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Tractor-Pulled Compost Turner
"You can convert manure, crop residue, and other organic waste into valuable compost with our new pto-powered pull-type compost turner," says Edwin Blosser, Midwest Bio-Systems, Tampico, Ill.
The 2-wheeled "Aeromaster" is equipped with a 10-ft. wide drum fitted with 58 bolt-on tines in a spiral pattern. You dump manure or other organic matter into long, narrow piles, then use the compost turner to mix up the piles periodically. The drum blends and aerates while at the same time allowing carbon dioxide to escape. It leaves triangular windrows about 4 1/2 ft. high and 10 ft. wide at the base. Water and "compost starter" can be added at the same time, if desired, to improve the breakdown of material and rate of microbe growth. The rig can be equipped with a 1,000-gal. pull-behind water tank or an optional 65-gal., side-mounted plastic tank.
Edwin Blosser says interest in the new compost maker has been tremendous. His company already has 68 rigs in 25 states. "It works with any kind of waste product - anything organic can be composted, including wood chips. An Arizona poultry producer mixes ground-up yard waste with chicken manure. Several Midwest beef and dairy operators are using our machines."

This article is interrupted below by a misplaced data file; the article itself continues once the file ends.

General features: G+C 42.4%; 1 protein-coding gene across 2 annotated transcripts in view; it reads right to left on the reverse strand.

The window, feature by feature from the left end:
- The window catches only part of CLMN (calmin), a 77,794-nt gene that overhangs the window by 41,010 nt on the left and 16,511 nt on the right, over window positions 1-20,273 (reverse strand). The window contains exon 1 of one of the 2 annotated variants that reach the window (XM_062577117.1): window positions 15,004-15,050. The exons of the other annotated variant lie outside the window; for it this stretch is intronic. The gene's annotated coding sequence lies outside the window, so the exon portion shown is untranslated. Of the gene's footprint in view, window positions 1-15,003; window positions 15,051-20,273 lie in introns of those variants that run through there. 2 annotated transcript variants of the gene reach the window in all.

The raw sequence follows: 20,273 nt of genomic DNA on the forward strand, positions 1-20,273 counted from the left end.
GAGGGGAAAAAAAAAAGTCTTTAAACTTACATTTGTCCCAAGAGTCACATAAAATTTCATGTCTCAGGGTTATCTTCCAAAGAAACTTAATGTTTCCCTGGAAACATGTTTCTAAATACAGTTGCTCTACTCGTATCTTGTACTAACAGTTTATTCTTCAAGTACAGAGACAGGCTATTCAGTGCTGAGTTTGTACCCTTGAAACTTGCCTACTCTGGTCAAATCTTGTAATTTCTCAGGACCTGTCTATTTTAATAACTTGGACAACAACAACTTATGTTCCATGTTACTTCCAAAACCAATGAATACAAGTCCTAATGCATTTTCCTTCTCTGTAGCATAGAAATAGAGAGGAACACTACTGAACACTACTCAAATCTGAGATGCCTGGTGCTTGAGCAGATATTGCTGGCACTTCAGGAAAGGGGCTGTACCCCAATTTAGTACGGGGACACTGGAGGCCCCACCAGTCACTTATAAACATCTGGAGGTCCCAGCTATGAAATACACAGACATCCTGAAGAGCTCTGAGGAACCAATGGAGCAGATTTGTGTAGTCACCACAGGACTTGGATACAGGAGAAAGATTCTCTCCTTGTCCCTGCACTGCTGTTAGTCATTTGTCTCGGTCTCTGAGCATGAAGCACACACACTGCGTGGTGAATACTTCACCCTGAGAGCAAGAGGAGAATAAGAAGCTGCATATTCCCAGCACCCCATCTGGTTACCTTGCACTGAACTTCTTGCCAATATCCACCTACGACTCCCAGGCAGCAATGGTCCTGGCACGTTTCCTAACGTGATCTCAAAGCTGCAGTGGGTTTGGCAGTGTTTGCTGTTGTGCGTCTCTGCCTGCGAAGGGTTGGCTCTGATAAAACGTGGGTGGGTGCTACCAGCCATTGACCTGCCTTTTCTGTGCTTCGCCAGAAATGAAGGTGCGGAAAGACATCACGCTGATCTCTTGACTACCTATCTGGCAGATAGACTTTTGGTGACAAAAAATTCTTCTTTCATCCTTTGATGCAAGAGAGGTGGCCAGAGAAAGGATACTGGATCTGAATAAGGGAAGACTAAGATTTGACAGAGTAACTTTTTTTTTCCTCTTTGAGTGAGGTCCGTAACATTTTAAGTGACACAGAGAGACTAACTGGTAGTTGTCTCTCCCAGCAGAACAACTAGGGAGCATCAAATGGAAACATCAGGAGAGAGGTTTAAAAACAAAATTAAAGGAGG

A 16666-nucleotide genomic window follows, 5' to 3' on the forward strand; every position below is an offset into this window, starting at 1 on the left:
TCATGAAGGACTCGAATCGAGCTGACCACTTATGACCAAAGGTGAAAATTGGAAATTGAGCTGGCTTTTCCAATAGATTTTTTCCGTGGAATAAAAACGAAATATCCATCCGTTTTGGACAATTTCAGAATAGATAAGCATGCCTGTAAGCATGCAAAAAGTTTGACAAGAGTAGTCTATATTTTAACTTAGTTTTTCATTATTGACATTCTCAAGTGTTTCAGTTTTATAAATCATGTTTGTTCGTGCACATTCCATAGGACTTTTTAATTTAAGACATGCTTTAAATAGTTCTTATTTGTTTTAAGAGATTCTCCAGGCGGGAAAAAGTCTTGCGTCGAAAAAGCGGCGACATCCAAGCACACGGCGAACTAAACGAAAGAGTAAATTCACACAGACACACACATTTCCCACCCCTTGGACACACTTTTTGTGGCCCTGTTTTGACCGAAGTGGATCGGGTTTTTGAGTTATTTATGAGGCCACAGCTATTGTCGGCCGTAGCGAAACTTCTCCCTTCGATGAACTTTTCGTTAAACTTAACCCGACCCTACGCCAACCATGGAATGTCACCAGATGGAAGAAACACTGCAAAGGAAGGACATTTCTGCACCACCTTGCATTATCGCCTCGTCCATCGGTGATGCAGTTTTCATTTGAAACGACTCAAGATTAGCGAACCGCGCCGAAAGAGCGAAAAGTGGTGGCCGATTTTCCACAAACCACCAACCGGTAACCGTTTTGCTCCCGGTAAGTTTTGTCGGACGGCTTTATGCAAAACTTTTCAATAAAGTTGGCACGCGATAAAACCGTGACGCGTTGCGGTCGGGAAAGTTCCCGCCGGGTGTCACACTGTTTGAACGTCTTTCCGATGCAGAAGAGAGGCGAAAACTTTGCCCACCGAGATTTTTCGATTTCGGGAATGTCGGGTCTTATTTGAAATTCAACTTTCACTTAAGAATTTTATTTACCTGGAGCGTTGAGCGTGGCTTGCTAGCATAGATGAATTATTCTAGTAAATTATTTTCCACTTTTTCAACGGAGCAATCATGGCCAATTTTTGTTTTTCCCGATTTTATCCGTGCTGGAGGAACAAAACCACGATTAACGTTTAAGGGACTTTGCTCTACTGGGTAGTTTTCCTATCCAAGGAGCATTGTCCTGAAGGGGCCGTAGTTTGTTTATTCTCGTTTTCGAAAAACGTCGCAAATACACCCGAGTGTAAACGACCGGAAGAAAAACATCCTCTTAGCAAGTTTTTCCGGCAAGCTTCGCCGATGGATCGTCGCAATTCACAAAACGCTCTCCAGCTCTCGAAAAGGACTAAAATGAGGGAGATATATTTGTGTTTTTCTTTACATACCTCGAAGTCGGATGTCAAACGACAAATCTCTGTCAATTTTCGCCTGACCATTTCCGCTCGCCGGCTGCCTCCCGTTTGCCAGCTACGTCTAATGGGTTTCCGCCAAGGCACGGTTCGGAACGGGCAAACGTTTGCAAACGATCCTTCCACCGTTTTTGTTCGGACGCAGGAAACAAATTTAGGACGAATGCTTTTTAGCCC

Blosser says it takes 6 to 8 weeks to turn manure into odorless compost. He recommends turning the piles every day during the first week, about four times the second week, about three times the third week, and once the fourth week and every week there-after until the compost is finished. The machine's axle can be hydraulically adjusted on-the-go 6 in. up or down for optimum drum height as you move through the pile. The hood and drum raise vertically and lock in place for transport. A counterweight on one side of the machine keeps it stable.
Sells for about $20,000.
Contact: FARM SHOW Followup, Mid-west Bio-Systems, Rt. 1, Box 121, Tampico, Ill. 61283 (ph 815 542-6426).


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1996 - Volume #20, Issue #6